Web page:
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Moral Hypocrisy in Maggie: A Girl of the Streets

            Morals are something that we all have. They are our opinions on the world and they define who we are as people. Not everyone has the same moral code, and not everyone follows their own at times. However, we judge others based on how they act on their moral code. In Stephen Crane's Maggie: A Girl of the Streets, the characters go against their morals all the time, and they publically side with the common beliefs. In his novel, Crane delivers the theme of moral hypocrisy through irony and characterization. .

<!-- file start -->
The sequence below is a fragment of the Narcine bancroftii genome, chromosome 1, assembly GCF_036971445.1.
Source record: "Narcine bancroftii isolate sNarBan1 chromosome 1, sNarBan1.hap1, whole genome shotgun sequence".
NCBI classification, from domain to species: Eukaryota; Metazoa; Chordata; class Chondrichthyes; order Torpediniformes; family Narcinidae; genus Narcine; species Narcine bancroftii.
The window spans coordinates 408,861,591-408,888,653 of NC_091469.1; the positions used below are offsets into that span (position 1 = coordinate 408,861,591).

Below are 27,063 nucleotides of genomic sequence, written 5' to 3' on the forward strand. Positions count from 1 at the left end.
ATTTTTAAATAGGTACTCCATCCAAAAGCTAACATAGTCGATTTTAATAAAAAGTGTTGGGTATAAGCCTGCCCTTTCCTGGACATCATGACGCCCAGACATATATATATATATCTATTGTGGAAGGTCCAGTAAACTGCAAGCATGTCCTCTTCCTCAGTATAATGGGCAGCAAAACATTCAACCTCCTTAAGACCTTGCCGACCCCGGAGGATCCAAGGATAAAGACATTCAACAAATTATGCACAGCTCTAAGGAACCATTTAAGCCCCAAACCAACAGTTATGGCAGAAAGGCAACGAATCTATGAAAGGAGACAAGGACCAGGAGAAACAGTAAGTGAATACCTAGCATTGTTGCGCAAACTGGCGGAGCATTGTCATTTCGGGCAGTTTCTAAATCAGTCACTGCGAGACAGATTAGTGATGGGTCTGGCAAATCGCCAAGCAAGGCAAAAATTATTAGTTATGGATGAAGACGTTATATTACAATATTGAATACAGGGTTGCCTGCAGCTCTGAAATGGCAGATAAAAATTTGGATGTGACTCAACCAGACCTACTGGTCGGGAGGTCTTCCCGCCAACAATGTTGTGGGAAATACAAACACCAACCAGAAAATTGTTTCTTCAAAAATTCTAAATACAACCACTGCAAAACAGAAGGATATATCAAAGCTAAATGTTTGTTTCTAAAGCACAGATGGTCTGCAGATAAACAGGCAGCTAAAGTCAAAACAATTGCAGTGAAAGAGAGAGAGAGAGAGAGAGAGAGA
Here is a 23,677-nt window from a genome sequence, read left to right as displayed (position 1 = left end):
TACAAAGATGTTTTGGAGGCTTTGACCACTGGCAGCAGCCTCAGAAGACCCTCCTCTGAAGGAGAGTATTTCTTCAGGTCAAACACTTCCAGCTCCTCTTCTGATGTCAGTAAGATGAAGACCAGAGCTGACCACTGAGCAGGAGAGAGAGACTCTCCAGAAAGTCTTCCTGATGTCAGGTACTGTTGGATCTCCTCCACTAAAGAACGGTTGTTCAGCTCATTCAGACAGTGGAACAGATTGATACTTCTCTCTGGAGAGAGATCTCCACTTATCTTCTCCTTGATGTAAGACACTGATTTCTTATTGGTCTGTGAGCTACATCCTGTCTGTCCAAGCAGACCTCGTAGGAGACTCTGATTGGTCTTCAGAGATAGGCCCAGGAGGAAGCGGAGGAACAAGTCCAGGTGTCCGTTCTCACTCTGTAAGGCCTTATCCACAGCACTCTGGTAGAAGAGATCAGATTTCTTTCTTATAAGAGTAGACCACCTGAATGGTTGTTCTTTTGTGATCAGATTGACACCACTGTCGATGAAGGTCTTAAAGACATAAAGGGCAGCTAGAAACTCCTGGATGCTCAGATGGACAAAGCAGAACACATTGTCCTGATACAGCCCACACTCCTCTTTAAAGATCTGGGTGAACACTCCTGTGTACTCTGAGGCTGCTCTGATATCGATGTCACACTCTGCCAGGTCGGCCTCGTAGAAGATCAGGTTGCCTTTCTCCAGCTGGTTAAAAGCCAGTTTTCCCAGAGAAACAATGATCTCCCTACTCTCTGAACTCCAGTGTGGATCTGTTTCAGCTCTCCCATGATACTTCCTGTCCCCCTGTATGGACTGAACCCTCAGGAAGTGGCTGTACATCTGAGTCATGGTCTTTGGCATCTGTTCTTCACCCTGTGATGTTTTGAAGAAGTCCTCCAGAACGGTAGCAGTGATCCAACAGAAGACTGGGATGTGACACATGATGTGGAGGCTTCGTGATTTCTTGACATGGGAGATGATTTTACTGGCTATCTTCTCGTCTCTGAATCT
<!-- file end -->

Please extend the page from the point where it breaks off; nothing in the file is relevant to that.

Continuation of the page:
Maggie's family publicly shames her for acts they think she has committed when they commit acts far worse than her own. Mary Johnson is a drunken woman who wants nothing more than to draw all attention to herself. She physically and emotionally abuses her children, yet it is her daughter who has "gone to the devil" simply by going out on a date with a man. Mary tells her daughter, "Yer, a disgrace tyre people. An' now, git out an' go ahn wid dat doe-faced jude of yours" (Crane 37). Mary accuses Maggie of being a disgrace to her family when on multiple occasions she has stumbled home, drunk, while Maggie mothers her siblings. The irony in this is that Maggie is the one who is thrown out of her home, for committing a sin that she has not yet committed while her mother continues to be gluttonous, going against all the morals she publically claims she has. Maggie's brother, Jimmie, is also morally hypocritical. However, the difference between Mary and her son is that Jimmie briefly realizes that he is a hypocrite for doing the same thing to other girls as Pete does to his own sister. Crane alludes to this when he writes, "It occurred to him to wonder vaguely, for an instant, if some of the women of his acquaintance had brothers" (39). Jimmie has gotten a couple of girls pregnant and left them and his children to fend for themselves but is upset, briefly, that Pete is using Maggie in his own game.

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